Already we have reached the end of the Book of Joshua. The promised land has been won and the land has been divided between the tribes. The people have begun to settle into their new land, homes, and routines. The men of the tribes east of the Jordan have been summoned and Joshua has thanked them, blessed them, and sent them back home. No doubt it was an interesting conversation as the men headed home. It had been years since they had seen families and not having to fight for a while must have seemed like a luxury. But it is clear they had some fears as well. These men who had been obedient and faithful to all Moses and Joshua had commanded them were worried that because they lived east of the Jordan there would be a time when their descendants would not be accepted as part of the family of the Israelites. They built an altar not to be disobedient but to be a witness they had a part in the Lord too. But look at how fast things deteriorated between these brothers because of a misunderstanding. It doesn't look much different than some of what we see today.
Abraham and Sarah, Isaac and Rebekah, Jacob and Rachel have gone the way of the world. So have Jacob's twelve sons. We read at the end of Deuteronomy as first Miriam, then Aaron and finally Moses were also gathered up to their people. Now it is time for Joshua to join them. But before he goes, like Moses before him, he gathers the Israelites around him and makes a covenant between them and the Lord. And like Moses before him, Joshua gives the Israelites a history lesson, a reminder of where they have been and what the Lord has done for them. Joshua reminds them of the promises they have made, the need to be obedient, to keep their covenant promises, and the laws and statutes. Joshua reminds them of the blessings they have already received with more to come. But there are also consequences if they fail to be obedient. And most importantly the Israelites needed to remember God chose them, starting with Abraham. God always takes the first step.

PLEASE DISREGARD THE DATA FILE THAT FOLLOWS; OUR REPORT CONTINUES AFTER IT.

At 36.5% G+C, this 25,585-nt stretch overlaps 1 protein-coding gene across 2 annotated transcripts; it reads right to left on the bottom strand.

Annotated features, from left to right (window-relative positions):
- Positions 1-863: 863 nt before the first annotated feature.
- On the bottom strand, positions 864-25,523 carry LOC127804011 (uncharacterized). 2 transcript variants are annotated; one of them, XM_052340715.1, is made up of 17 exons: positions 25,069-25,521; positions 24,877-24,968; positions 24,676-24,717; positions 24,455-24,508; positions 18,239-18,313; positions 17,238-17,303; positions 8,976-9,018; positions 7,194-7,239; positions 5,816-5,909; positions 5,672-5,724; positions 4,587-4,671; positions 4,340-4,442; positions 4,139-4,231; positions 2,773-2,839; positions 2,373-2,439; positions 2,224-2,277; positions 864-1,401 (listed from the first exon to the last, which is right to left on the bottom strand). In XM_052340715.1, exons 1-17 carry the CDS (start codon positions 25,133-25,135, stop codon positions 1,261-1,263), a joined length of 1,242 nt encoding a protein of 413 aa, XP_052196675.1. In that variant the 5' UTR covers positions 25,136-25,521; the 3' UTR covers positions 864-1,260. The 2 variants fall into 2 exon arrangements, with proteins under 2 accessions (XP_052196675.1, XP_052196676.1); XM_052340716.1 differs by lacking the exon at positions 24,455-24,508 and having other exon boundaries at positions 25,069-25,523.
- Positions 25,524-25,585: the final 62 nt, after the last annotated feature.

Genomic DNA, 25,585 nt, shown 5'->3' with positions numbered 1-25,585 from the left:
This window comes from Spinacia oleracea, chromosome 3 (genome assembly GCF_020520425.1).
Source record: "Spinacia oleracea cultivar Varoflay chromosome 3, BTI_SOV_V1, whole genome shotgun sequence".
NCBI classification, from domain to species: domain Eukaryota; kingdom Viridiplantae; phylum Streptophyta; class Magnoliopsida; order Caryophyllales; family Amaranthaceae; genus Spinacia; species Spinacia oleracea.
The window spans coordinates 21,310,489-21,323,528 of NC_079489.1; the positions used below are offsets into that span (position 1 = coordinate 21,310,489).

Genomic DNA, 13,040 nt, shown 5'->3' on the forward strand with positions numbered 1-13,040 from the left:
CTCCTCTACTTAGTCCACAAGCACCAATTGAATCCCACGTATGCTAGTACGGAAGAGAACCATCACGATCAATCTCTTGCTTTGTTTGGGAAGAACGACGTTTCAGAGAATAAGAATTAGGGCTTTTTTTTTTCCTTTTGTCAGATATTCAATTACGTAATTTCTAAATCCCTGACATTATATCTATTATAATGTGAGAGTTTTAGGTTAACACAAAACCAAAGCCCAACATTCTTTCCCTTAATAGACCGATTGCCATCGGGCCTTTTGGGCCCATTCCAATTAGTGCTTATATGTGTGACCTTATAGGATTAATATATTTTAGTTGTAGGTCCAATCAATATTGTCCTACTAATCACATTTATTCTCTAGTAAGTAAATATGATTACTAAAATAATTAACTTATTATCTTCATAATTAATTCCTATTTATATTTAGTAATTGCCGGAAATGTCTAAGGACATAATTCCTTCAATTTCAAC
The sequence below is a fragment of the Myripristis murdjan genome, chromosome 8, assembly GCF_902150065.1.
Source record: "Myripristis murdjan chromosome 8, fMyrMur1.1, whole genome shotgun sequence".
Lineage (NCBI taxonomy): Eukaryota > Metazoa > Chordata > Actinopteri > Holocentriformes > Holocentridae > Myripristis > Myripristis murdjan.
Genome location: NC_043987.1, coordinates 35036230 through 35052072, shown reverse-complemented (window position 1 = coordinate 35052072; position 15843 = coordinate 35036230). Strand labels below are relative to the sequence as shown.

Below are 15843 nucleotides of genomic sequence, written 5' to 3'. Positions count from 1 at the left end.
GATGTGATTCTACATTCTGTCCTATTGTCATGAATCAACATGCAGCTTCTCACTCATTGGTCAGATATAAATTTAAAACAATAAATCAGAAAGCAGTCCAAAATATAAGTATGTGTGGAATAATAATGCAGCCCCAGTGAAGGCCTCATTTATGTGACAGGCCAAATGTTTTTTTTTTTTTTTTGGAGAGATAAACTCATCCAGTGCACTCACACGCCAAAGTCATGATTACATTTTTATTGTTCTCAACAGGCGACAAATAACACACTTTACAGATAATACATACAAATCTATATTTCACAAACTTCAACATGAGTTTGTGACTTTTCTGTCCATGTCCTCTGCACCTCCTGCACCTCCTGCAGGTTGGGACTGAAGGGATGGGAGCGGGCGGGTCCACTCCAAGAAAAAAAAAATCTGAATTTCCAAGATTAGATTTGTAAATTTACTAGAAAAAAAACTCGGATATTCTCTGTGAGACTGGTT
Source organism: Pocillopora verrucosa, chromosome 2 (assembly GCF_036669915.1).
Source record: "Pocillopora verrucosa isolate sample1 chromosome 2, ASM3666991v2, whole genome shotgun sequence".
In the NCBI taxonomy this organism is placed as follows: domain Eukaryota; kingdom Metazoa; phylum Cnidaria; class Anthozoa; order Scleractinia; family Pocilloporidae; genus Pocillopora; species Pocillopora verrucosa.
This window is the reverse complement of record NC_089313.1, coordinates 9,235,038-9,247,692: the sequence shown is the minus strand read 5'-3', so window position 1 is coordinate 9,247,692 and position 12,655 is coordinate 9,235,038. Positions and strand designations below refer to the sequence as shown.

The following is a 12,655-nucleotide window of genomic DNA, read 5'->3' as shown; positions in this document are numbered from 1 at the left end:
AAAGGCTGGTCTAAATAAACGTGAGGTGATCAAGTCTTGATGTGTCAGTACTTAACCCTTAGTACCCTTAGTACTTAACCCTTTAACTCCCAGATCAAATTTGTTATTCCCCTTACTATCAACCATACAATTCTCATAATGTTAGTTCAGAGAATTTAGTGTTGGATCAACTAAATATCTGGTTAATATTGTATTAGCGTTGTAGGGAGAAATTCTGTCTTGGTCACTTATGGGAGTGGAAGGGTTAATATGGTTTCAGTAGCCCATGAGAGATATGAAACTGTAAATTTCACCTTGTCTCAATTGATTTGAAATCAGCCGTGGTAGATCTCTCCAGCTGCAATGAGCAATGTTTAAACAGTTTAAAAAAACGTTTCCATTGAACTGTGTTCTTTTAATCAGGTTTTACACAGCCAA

As we near the end of the book we see once again the mention of the hornet. No one is quite sure exactly what this hornet is. It may be as simple as the actual insect, sent in a huge swarm. But it may also be an image of something else. Invading armies are sometimes compared to bees because of their numbers and the noise they make. The hornets could also be the reports that made their way into Canaan, of Israel's conquests, reports that frightened and almost paralyzed the inhabitants of the land. And those of us who are of the right vintage may see the green hornet!
Joshua has spent his whole life with these people. He realizes that when they get comfortable, they begin to take their blessings for granted, just like we do. The last verses of the book, 14-33, use the word serve 15 times. To serve the Lord here means to fear Him, obey Him, and worship Him and Him alone. It means to love the Lord and fix your heart on Him, obeying Him because we want to not because we have to. Joshua made it very clear the Israelites had to make a decision to serve the Lord. It is clear many of them were still worshiping other gods and idols and Joshua tells them several times to get rid of them. It is amazing that after all the Israelites had seen the Lord do, they could still worship idols made of wood, stone, or metal. But they were. Joshua made it a point the Israelites could not worship both. They had to choose. Three times the people affirmed their desire to serve only the Lord. Joshua took them at their word but I wonder if he really believed they could do that. Because this was a solemn covenant the people made with the Lord Joshua set up a large stone as a witness to their agreement. This is the last of nine memorials that were set up in the Book of Joshua.